• Experiencing an adverse event does not necessarily result in making a claim.
  • Pursuers described an accumulation of problems which led to an overall sense of being disempowered.
  • Pursuers' grievances included aspects of medical care, general care, not feeling fully informed, not including family members in the consent process and resourcing problems
  • Communication breakdown was also identified by stakeholders as the main reasons behind patient dissatisfaction.


  • NHSScotland provides a single route for making a complaint against any NHS service. The complaints process is intended to provide an investigation, explanation, and where appropriate, an apology. It does not provide financial compensation.
  • Most pursuers appeared knowledgeable about the complaints procedure, and most had used it. The main source of dissatisfaction related to feeling as if the explanation was not sufficient.
  • The complaints procedures appears to have a heavy reliance on written material and communication, and NHS staff reported that the increasingly complex nature of complaints made achieving the 20 day limit on replying difficult. Nevertheless, NHS staff felt that most complaints are resolved at a local level.
  • Many complaints concerned communication problems, which are not necessarily recorded in medical records, and the complaints system is not geared towards recognising these issues.
  • The main problem with the complaints procedures appears to be patient's reluctance to use the process, largely due to fear of damaging the relationship with the healthcare provider. Patients may also be too ill or feel too vulnerable to make a complaint, and support from family and friends, and support and advice groups, was important in overcoming the power imbalance between patients and the NHS. It was apparent that patients need support to make a complaint, however advice was not always readily available or they were unaware of how to access advice.

Medical negligence claims

1.11 Problems with the current scheme included:

  • Complaints and legal claims cannot be run at the same time in Scotland, which can potentially lead to considerable delay in resolving a claim;
  • Previous research suggests that there is a problem of underclaiming in Scotland, where people with a potential medical negligence claim do not pursue their legal entitlements. Patients may not sue if they do not know an error has occurred, they are unable to access legal representation, or are afraid of retribution;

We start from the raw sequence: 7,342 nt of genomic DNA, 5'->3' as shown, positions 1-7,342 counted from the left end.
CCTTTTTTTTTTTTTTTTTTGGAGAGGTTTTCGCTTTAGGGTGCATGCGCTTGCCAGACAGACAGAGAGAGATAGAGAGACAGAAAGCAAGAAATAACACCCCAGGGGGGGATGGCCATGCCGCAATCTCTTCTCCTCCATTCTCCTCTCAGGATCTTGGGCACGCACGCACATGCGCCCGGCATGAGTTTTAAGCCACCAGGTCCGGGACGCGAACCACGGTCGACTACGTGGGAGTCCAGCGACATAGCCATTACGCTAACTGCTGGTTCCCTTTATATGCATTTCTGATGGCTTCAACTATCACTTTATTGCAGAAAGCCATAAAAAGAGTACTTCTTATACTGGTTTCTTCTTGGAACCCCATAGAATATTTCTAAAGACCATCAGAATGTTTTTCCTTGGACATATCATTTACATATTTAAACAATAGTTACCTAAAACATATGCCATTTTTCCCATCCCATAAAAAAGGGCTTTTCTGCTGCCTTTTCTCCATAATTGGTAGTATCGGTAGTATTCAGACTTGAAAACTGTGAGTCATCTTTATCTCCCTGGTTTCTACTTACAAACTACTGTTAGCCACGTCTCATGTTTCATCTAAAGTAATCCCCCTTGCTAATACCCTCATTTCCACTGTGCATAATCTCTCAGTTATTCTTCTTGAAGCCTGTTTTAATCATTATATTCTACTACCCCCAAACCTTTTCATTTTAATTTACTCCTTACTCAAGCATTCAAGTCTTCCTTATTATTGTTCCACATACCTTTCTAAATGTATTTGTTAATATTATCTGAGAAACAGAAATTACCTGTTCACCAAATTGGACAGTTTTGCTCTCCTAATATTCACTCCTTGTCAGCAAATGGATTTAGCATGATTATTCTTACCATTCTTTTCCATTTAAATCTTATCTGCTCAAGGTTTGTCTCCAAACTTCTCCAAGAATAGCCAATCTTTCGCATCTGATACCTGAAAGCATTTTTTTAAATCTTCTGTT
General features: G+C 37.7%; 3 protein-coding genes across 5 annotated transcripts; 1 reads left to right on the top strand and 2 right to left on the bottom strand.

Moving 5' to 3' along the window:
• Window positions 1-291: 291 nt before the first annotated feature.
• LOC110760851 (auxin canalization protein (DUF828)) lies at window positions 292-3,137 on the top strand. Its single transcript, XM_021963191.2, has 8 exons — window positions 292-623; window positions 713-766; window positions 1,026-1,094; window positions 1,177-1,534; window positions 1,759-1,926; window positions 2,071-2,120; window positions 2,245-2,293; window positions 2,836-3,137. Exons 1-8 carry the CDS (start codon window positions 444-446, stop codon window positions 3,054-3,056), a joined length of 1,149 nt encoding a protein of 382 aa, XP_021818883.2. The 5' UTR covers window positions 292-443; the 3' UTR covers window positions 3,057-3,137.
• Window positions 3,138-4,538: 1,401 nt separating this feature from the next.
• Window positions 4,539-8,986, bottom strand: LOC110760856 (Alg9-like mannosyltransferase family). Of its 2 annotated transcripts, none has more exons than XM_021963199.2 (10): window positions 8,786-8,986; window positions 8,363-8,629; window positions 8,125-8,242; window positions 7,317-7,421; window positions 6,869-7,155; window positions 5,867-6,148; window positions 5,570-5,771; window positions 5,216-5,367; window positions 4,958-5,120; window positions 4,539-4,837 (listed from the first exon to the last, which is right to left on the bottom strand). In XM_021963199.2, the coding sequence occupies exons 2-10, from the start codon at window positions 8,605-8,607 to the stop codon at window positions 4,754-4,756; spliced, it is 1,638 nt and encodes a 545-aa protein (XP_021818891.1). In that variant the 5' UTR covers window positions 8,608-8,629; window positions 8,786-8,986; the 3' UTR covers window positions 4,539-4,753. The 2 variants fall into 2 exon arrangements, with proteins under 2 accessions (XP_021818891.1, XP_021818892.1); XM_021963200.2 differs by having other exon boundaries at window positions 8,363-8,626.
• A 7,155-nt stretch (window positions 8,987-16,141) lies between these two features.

• The need to prove negligence is a significant barrier to obtaining compensation;
  • Sources of funding for claims are limited, and there are also very few specialised solicitors;
  • Pursuers' primary motivation was the desire for validation of their explanation of what had gone wrong. Pursuers rarely received this validation from either the complaints process or from pursuing a claim;
  • Pursuers also wanted to protect other patients from a similar experience. Few wanted an apology. Most pursuers claimed that financial compensation was not a main motivation for suing, although medical professionals tended to believe that the desire for finanical compensation was pursuers' only motivation;
  • Pursuers who did not win generally felt that these motivations were not fulfilled, and some pursuers who received compensation continued to be dissatisfied;
  • The failure to implement case management reforms, including setting time limits by which parties needed to produce responses and progress claims, and ensuring the exchange of expert reports, was identified as hampering the progression of claims.

1.12 Our analysis of the data on closed cases provided by the Central Legal Office suggests that:

  • Settlement is more likely to result when the pursuer is represented by a firm experienced in medical negligence claiming and the larger the financial 'value' of the claim
  • Many 'small value' claims are not settled
  • The costs of settled claims with an award below £20,000 now, on average, exceed the value of the award;
  • There are also significant costs to the public purse of unsettled claims

1.13 Our views of the potential impact of a new scheme are that:

  • A no-fault scheme will not automatically decrease medical errors, as this also requires errors to be reported and lessons learnt;
  • Improving patient communication, empowering patients to make informed decisions and improving standards of care are important for decreasing claims;